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EPA orders more air quality tests for homes near Superfund sites

EPA orders more air quality tests for homes near Superfund sites
Scott Hookey, above, and his wife moved to Torrance last year. They had decided to try to have their first child and didn’t know the home they had rented was near two chemical waste sites. (Bob Chamberlin / Los Angeles Times)

The U.S. Environmental Protection Agency has ordered a new round of air quality tests for a South Bay neighborhood after detecting a variety of contaminants inside homes near two federal cleanup sites.

The EPA sampled 107 homes near the Del Amo and Montrose Superfund sites earlier this year under pressure from residents worried they are breathing dangerous chemicals seeping in their homes from a plume of tainted groundwater below.

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The tests detected pollutants associated with the cleanup sites, including benzene, chloroform and trichloroethylene, at levels above the agency's health standards for long-term exposure.

The concentrations are not high enough to pose an urgent health risk to residents, said Dana Barton, who supervises the Superfund sites for the EPA's regional office in San Francisco. "But we did find some levels of concern."

Barton said some of the compounds could be from bathroom cleaners, painting supplies and other products in peoples' homes, and others are probably coming from vehicle exhaust and refinery emissions in outdoor air.

"The question now for us is how much, if at all, the Superfund sites are contributing," Barton said.

Cynthia Babich, a former resident who directs the neighborhood advocacy group Del Amo Action Committee, called the results "scary and confusing" and accused the EPA of "minimizing the chance that there could be a problem in the community."

Worries over indoor air are only the latest environmental problems in this unincorporated community near Torrance. Residents have contended with decades of alarming discoveries, including soil laced with the pesticide DDT that led to the demolition of more than 60 homes and excavations of two dozen frontyards.

The neighborhood sits next to some of the nation's worst chemical dumping grounds: the former Montrose Chemical Corp. DDT plant that operated from 1947 to 1982, the Del Amo synthetic rubber plant built by the U.S. government during World War II and other industrial operations. Over decades, the facilities dumped chemical waste into pits, ponds, trenches, sewers, stormwater channels and the Pacific Ocean.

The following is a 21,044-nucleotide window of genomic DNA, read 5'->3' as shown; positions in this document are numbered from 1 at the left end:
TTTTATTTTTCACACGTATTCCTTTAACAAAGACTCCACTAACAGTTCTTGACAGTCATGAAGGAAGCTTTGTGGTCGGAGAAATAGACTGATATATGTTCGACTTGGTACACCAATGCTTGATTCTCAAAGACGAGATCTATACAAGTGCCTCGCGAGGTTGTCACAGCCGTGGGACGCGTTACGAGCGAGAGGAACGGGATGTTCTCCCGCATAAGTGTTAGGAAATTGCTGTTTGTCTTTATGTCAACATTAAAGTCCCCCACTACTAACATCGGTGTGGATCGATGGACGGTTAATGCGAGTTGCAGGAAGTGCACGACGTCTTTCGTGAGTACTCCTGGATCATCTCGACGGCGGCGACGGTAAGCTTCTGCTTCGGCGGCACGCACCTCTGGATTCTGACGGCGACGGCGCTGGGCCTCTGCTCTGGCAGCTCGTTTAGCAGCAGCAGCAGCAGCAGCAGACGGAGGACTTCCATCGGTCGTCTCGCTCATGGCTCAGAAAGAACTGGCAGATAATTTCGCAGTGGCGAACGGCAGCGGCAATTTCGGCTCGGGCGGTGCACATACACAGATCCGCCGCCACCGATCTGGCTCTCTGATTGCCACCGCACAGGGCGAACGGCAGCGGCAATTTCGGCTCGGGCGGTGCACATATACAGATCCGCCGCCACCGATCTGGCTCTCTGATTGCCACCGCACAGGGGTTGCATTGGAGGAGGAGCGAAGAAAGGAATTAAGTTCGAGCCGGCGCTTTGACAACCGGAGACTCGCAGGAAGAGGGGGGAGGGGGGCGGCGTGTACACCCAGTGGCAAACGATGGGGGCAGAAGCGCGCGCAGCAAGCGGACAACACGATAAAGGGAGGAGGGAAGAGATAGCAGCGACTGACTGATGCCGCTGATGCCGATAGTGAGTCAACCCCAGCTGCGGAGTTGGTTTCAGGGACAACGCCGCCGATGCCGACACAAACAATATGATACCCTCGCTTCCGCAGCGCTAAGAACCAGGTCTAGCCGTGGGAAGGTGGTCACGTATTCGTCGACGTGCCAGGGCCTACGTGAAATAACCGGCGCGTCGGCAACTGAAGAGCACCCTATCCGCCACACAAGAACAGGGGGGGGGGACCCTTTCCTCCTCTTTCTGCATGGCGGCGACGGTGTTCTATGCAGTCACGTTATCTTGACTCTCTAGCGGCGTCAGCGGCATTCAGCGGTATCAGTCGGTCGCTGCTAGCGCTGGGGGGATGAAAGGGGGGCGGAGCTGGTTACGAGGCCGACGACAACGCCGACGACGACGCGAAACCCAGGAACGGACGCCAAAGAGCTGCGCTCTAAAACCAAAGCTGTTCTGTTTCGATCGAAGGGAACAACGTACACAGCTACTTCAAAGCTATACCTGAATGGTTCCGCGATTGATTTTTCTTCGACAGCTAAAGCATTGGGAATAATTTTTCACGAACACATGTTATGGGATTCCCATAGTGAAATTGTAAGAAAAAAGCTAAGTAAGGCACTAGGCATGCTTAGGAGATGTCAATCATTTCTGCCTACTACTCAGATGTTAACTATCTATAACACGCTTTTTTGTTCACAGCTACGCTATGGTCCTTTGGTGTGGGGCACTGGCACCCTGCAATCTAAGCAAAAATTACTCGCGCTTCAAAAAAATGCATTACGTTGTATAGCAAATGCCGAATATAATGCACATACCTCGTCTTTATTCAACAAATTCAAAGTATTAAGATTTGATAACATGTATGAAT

Now, the EPA is overseeing a lengthy cleanup at the Montrose and Del Amo sites under its Superfund program. It has cost more than $48 million to date.

The recent testing was intended to find out whether volatile compounds in polluted groundwater is evaporating through the soil and into homes, a process called vapor intrusion.

Most concerning was the discovery of trichloroethylene, or TCE, in five homes. The industrial solvent pollutes groundwater in the neighborhood and other cleanup sites across the nation.

Recent scientific studies show that inhaling TCE poses a higher cancer risk than previously thought and can cause heart defects in developing fetuses. Those findings have brought new scrutiny from federal environmental regulators, who have launched investigations to search for TCE vapors at more than a dozen other Superfund sites in California.

In almost every South Bay home tested, the EPA detected benzene, chloroform and carbon tetrachloride — chemicals that were used or dumped at the old industrial sites — above its long-term screening levels for indoor air. About 20 of the homes had 1,2 dichloroethane and 1,4 dichlorobenzene and other volatile compounds at more than 100 times the EPA's screening levels.

Concentrations above screening levels do not indicate an immediate health risk, EPA officials stressed, but they do warrant further investigation.

A 2010 EPA assessment found that vapors were migrating into commercial buildings that sit over the former Del Amo site, Barton said. More recent data have shown polluted groundwater growing shallower and closer to residents, with levels of TCE and other contaminants increasing below some homes.

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Scott Hookey and his wife moved to the neighborhood last year. They had decided to try to have their first child and didn't know the home they had rented was near two chemical waste sites.

It wasn't until a flier arrived in the mail over the winter that Hookey, a 31-year-old Marine Corps veteran and USC grad student, learned of concerns over potentially harmful vapors and arranged for their home to be tested. The EPA found TCE and other contaminants above long-term screening levels in a bedroom they planned to use as a nursery.

"We've had to rethink our plan of having a kid while we're living here," Hookey said. "We can't do it."

In addition to a second round of testing at about 40 homes later this year, the EPA said it will drill through driveways, concrete slabs and other surfaces throughout the neighborhood, inserting probes to search for soil gas that could be collecting underground.

Twitter: @tonybarboza

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